Thursday 3/25

"May your hammer be mighty."

Lift - Playoffs are in a week and a half so in anticipation of tournament play we'll be tapering off lifting until the off season.  Met-con only from here on out.

Met-Con: 3 rounds for time, rest 2 mins after each round.  7 Power Cleans @75% 1RM, 14 inverted push ups (feet above head), 21 30" box jumps, 200m run 

Wednesday 3/24

Rest Day

Check out Crossfit Canterbury, the new Crossfit gym opened up by Owen and Ben Franks, the props for the Canterbury Crusaders and the New Zealand All Blacks.  These guys know what it takes to be top flight rugby players, hard work and incredible, god given ugliness.  You may never be as ugly as the Franks brothers but you can work out like them!

Monday 3/22

Back From the Southland

Sorry about the lack of post recently, I have been away to southern California for business the last week or so.  Anyways, I'm back and it's time for some more work.

Lift - B.S. 3X3 

Met-Con: 4 min AMRAP 7 DL, 5 HPC, 3 PP w/95lbs 2 min rest X 3


Tuesday 3/16

Power Tuesday

Lift - Power Cleans 5X2

Met-Con: 12 mins AMRAP: 10 Burpees, run 50m, 15 Push-Ups, run 50m, 20 squats, run 50m.


Monday 3/15


Lift - B.S. 10X2 @ 60% 1RM

10 Rounds
Run 40m
5 Push-Ups

Mouth Talk

The mouth may be more important to our overall health than you may realize.  Recent studies show that oral hygiene may be directly linked to cardiovascular health and inflammation.  Read this article for more info.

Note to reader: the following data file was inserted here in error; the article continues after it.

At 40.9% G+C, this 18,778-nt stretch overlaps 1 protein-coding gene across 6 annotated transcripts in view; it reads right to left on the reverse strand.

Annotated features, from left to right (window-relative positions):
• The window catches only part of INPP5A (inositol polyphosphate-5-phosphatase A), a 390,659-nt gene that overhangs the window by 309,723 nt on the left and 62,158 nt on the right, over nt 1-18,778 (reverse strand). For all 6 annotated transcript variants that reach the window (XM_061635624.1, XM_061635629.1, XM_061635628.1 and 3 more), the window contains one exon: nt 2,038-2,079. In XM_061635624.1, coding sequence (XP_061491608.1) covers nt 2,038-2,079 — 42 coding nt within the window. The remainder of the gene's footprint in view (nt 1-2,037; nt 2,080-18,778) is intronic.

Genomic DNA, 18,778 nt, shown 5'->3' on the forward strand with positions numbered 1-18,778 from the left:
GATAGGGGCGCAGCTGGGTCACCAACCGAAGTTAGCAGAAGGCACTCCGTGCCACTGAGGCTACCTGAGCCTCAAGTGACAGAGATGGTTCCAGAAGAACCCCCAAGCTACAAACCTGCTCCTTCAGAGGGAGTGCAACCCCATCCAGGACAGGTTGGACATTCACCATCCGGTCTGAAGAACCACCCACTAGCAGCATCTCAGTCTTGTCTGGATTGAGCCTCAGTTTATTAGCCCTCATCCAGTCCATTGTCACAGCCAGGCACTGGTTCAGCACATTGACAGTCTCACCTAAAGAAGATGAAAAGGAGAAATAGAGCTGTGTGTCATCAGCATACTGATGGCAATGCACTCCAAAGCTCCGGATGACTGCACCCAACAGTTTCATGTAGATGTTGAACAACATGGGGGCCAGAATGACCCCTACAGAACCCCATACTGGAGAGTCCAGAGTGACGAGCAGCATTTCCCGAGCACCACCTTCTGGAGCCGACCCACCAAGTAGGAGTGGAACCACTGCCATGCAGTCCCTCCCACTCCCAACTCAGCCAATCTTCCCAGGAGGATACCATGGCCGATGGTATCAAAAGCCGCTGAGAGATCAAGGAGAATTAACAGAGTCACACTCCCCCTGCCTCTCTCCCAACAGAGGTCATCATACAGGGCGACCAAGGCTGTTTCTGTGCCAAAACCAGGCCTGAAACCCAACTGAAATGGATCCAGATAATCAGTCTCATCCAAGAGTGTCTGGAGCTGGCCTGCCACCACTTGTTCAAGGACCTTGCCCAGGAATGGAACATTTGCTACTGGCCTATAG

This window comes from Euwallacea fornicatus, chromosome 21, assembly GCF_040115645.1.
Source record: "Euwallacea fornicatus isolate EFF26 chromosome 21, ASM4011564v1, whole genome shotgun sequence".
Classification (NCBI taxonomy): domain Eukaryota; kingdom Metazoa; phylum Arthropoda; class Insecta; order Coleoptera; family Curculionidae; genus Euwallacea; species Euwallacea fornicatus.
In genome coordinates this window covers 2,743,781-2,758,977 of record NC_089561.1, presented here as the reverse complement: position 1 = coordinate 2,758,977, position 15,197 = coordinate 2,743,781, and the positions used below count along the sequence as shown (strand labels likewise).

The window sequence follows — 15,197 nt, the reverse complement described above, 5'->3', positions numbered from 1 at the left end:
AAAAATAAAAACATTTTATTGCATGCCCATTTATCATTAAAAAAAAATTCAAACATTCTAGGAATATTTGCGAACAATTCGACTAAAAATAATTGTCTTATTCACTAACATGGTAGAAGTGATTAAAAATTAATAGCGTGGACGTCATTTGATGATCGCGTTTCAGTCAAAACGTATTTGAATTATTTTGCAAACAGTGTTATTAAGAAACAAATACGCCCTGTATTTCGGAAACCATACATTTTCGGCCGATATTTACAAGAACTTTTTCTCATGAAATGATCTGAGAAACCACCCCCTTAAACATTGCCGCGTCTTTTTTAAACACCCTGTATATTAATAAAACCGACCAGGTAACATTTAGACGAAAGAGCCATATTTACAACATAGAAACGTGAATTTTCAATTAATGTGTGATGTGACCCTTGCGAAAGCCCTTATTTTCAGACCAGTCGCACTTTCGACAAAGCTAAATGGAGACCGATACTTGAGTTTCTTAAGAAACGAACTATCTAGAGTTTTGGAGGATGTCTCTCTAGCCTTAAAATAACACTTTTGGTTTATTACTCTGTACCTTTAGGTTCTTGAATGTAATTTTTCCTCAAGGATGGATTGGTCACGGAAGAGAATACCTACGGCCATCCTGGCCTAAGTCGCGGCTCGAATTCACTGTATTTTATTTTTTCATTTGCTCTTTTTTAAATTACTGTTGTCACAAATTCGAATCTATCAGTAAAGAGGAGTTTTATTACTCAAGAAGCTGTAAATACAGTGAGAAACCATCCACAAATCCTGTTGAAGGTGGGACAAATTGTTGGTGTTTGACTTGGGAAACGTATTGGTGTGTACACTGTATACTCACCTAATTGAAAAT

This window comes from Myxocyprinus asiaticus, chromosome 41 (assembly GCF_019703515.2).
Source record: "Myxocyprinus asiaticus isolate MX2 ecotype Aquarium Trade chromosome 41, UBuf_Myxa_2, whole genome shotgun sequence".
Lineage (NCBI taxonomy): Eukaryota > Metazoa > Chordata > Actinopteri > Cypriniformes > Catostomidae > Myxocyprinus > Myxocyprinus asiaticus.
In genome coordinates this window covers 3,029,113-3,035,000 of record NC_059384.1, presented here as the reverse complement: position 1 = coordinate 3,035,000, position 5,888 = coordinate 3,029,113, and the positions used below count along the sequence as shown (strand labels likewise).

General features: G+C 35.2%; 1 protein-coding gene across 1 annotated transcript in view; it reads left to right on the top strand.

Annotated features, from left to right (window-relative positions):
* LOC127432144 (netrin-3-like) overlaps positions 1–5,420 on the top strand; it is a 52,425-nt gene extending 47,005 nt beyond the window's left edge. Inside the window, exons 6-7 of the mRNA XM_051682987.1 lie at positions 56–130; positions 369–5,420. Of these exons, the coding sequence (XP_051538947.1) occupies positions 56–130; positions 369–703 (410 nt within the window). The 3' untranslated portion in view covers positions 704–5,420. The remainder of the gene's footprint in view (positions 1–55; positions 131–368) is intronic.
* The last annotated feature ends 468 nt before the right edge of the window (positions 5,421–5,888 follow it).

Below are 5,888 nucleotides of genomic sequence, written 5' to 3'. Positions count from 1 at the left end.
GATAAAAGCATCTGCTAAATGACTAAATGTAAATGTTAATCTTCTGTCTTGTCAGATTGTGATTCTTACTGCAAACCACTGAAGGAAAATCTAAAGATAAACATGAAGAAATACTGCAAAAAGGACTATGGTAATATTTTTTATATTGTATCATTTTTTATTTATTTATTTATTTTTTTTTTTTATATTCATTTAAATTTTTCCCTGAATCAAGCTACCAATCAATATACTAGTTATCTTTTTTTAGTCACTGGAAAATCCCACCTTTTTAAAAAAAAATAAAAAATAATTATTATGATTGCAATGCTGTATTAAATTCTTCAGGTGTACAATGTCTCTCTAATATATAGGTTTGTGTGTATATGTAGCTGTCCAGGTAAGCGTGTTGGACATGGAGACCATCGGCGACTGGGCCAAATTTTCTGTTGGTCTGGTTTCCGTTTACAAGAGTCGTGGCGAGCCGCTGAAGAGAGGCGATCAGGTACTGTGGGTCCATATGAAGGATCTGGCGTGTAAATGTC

Article from the New York Times
A Device to De-Stress Your Workout  By SARAH BOWEN SHEA
AFTER a night that included several beers and not enough sleep, Keith Gillis, a 31-year-old cyclist in Truro, Nova Scotia, set out on a 74-mile road ride with the caveat that he was feeling fatigued. Yet two-thirds of the way through the ride, Mr. Gillis said, he was setting the pace, riding ahead of his cycling partner. “Even though I’d felt tired at the start, I had the energy to lead, and I wasn’t out of breath,” he said. 
To what did he attribute his stamina? A flexible mouth guard by a Canadian company called Makkar that he has been biting on while riding since April. When fellow cyclists ask him why he isn’t winded when they are, Mr. Gillis tells them, “because I have my Superman guard in.” 
Mr. Gillis is among a small but growing number of athletes wearing what manufacturers like to call “performance mouthpieces” while cycling, running or weight training. One of the newest tools in a performance-enhancement arsenal, these mouthpieces are light, flexible pieces of molded plastic that fit over the teeth — and are only vaguely reminiscent of that retainer from junior high school or the bulky mouth guards worn by football players. 
Dentists say these high-end mouth guards can open up the airways, prevent teeth-clenching and align the jaw. Being able to take in more air while exercising has obvious benefits — more oxygen for working muscles — while a relaxed jaw can decrease stress and help an athlete’s body function more efficiently. 
“There is research to support improved breathing mechanics and reduced jaw fatigue,” said Fabio Comana, an exercise physiologist with the American Council on Exercise. “Depending on how you look at it, there is some truth to the claims.”